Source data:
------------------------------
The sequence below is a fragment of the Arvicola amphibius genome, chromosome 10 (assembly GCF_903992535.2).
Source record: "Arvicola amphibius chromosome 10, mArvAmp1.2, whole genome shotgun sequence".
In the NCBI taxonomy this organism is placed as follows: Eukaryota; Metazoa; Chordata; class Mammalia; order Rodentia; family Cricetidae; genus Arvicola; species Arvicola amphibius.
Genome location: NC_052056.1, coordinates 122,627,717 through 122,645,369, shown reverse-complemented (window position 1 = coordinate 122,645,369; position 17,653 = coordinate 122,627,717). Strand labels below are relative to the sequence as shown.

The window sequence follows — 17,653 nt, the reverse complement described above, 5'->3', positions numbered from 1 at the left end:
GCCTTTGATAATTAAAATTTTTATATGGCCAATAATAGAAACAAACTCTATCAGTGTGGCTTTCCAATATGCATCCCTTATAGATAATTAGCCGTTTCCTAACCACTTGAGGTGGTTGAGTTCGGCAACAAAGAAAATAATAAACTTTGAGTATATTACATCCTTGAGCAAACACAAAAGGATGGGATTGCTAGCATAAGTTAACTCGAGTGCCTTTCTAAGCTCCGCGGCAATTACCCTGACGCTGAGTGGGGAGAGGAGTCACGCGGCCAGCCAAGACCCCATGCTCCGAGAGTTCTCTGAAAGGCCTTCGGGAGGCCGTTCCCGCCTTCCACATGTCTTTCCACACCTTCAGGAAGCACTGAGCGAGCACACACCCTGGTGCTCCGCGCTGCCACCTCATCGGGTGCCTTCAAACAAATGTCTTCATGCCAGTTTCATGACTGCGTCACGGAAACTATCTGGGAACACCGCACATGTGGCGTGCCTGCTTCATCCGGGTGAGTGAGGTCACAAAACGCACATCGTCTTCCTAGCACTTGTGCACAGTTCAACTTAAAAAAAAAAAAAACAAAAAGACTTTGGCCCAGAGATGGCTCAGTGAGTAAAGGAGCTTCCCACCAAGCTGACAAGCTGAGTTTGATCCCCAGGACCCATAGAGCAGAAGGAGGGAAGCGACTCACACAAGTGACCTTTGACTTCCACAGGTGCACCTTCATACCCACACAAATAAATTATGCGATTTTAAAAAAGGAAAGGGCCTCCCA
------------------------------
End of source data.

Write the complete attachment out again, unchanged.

The sequence below is a fragment of the Arvicola amphibius genome, chromosome 10 (assembly GCF_903992535.2).
Source record: "Arvicola amphibius chromosome 10, mArvAmp1.2, whole genome shotgun sequence".
In the NCBI taxonomy this organism is placed as follows: Eukaryota; Metazoa; Chordata; class Mammalia; order Rodentia; family Cricetidae; genus Arvicola; species Arvicola amphibius.
Genome location: NC_052056.1, coordinates 122,627,717 through 122,645,369, shown reverse-complemented (window position 1 = coordinate 122,645,369; position 17,653 = coordinate 122,627,717). Strand labels below are relative to the sequence as shown.

The window sequence follows — 17,653 nt, the reverse complement described above, 5'->3', positions numbered from 1 at the left end:
GCCTTTGATAATTAAAATTTTTATATGGCCAATAATAGAAACAAACTCTATCAGTGTGGCTTTCCAATATGCATCCCTTATAGATAATTAGCCGTTTCCTAACCACTTGAGGTGGTTGAGTTCGGCAACAAAGAAAATAATAAACTTTGAGTATATTACATCCTTGAGCAAACACAAAAGGATGGGATTGCTAGCATAAGTTAACTCGAGTGCCTTTCTAAGCTCCGCGGCAATTACCCTGACGCTGAGTGGGGAGAGGAGTCACGCGGCCAGCCAAGACCCCATGCTCCGAGAGTTCTCTGAAAGGCCTTCGGGAGGCCGTTCCCGCCTTCCACATGTCTTTCCACACCTTCAGGAAGCACTGAGCGAGCACACACCCTGGTGCTCCGCGCTGCCACCTCATCGGGTGCCTTCAAACAAATGTCTTCATGCCAGTTTCATGACTGCGTCACGGAAACTATCTGGGAACACCGCACATGTGGCGTGCCTGCTTCATCCGGGTGAGTGAGGTCACAAAACGCACATCGTCTTCCTAGCACTTGTGCACAGTTCAACTTAAAAAAAAAAAAAACAAAAAGACTTTGGCCCAGAGATGGCTCAGTGAGTAAAGGAGCTTCCCACCAAGCTGACAAGCTGAGTTTGATCCCCAGGACCCATAGAGCAGAAGGAGGGAAGCGACTCACACAAGTGACCTTTGACTTCCACAGGTGCACCTTCATACCCACACAAATAAATTATGCGATTTTAAAAAAGGAAAGGGCCTCCCA